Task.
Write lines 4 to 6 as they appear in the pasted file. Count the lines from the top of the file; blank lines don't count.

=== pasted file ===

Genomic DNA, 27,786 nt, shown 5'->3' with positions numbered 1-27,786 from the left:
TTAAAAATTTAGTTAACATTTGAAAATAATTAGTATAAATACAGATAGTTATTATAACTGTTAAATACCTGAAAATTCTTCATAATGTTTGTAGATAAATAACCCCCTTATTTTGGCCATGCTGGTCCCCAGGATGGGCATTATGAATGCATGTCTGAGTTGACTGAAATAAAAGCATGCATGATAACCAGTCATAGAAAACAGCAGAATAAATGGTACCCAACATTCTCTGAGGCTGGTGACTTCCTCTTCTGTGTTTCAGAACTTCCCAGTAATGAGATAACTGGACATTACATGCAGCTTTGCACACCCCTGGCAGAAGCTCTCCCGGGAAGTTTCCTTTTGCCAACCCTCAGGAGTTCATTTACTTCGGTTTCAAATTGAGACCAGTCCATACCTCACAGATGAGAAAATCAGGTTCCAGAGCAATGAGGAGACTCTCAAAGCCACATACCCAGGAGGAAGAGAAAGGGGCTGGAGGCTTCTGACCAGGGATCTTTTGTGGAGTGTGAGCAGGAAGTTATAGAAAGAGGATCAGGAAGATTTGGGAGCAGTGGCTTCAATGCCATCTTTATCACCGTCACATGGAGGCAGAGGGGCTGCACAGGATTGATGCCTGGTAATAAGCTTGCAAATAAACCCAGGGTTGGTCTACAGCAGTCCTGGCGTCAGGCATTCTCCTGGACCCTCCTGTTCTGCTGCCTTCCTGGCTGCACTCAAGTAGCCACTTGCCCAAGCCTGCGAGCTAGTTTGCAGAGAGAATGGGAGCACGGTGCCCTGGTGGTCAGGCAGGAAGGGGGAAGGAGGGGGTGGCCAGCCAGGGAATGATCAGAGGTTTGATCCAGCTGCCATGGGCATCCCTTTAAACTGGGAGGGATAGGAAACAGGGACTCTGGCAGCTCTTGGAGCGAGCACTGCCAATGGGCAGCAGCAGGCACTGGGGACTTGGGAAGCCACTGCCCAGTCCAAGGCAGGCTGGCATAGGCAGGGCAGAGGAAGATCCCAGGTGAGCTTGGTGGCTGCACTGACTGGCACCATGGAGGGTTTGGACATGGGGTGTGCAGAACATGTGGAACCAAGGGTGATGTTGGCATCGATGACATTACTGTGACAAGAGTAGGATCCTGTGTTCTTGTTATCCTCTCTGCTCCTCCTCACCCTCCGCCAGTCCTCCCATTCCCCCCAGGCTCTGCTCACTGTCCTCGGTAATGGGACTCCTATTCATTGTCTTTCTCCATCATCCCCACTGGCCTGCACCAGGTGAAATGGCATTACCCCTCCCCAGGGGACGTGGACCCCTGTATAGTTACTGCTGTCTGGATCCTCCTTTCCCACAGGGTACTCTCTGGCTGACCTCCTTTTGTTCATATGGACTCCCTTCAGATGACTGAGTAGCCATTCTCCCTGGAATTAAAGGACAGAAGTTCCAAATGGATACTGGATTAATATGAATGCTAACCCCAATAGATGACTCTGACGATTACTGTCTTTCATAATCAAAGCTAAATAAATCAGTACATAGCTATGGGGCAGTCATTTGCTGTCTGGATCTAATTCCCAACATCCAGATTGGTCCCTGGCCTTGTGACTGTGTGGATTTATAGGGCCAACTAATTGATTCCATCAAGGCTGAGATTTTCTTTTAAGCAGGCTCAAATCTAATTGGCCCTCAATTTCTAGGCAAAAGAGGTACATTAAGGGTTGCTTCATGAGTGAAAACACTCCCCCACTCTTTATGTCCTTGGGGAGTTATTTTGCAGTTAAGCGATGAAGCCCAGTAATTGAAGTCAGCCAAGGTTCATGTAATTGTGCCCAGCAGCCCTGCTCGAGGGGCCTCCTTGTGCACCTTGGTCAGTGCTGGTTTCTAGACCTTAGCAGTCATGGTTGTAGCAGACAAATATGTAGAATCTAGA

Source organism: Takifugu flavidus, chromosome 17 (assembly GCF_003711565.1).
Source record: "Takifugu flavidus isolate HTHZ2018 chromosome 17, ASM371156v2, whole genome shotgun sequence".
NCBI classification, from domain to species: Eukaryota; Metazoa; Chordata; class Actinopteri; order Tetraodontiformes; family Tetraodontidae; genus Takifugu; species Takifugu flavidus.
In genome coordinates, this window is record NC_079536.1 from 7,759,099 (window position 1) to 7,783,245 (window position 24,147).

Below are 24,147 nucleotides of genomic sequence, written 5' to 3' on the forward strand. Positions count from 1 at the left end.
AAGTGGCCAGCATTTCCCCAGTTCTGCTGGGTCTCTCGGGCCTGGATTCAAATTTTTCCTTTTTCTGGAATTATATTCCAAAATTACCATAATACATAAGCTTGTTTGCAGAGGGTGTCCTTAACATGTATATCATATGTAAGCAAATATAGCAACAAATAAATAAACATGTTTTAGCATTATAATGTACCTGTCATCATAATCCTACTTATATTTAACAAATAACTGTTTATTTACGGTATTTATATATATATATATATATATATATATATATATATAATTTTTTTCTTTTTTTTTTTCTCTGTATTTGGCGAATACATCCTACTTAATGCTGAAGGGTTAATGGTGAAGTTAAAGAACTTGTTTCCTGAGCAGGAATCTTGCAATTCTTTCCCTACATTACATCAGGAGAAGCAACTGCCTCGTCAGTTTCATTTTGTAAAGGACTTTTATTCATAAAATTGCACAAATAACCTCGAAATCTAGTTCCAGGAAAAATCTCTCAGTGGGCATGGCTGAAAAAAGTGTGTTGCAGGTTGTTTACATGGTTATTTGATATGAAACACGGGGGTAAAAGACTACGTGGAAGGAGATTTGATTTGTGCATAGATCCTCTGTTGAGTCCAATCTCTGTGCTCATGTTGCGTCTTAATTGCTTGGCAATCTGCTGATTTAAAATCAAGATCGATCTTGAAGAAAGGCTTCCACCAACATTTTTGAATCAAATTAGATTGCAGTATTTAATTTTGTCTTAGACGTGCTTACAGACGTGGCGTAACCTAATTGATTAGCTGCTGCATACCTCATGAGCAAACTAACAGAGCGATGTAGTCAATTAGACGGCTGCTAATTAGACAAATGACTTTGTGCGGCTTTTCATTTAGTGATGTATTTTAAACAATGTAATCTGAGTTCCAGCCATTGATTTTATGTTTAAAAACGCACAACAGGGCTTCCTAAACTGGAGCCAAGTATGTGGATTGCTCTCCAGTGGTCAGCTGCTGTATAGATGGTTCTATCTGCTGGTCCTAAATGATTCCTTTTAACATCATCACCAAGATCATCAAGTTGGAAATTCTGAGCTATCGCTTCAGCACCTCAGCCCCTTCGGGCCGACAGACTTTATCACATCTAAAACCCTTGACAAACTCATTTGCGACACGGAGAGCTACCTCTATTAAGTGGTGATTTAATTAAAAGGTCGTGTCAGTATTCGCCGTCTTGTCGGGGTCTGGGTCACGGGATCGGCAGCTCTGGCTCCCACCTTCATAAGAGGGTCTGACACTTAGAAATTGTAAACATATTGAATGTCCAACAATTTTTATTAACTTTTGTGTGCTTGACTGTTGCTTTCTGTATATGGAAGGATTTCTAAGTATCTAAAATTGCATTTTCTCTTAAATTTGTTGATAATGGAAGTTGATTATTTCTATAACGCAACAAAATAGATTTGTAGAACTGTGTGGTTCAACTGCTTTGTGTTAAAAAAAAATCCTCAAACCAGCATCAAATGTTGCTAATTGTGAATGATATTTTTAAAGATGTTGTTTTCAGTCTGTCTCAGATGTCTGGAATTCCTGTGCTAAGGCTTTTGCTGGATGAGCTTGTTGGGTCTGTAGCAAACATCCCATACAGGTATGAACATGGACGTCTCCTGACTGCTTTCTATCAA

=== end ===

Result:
Source record: "Takifugu flavidus isolate HTHZ2018 chromosome 17, ASM371156v2, whole genome shotgun sequence".
NCBI classification, from domain to species: Eukaryota; Metazoa; Chordata; class Actinopteri; order Tetraodontiformes; family Tetraodontidae; genus Takifugu; species Takifugu flavidus.
In genome coordinates, this window is record NC_079536.1 from 7,759,099 (window position 1) to 7,783,245 (window position 24,147).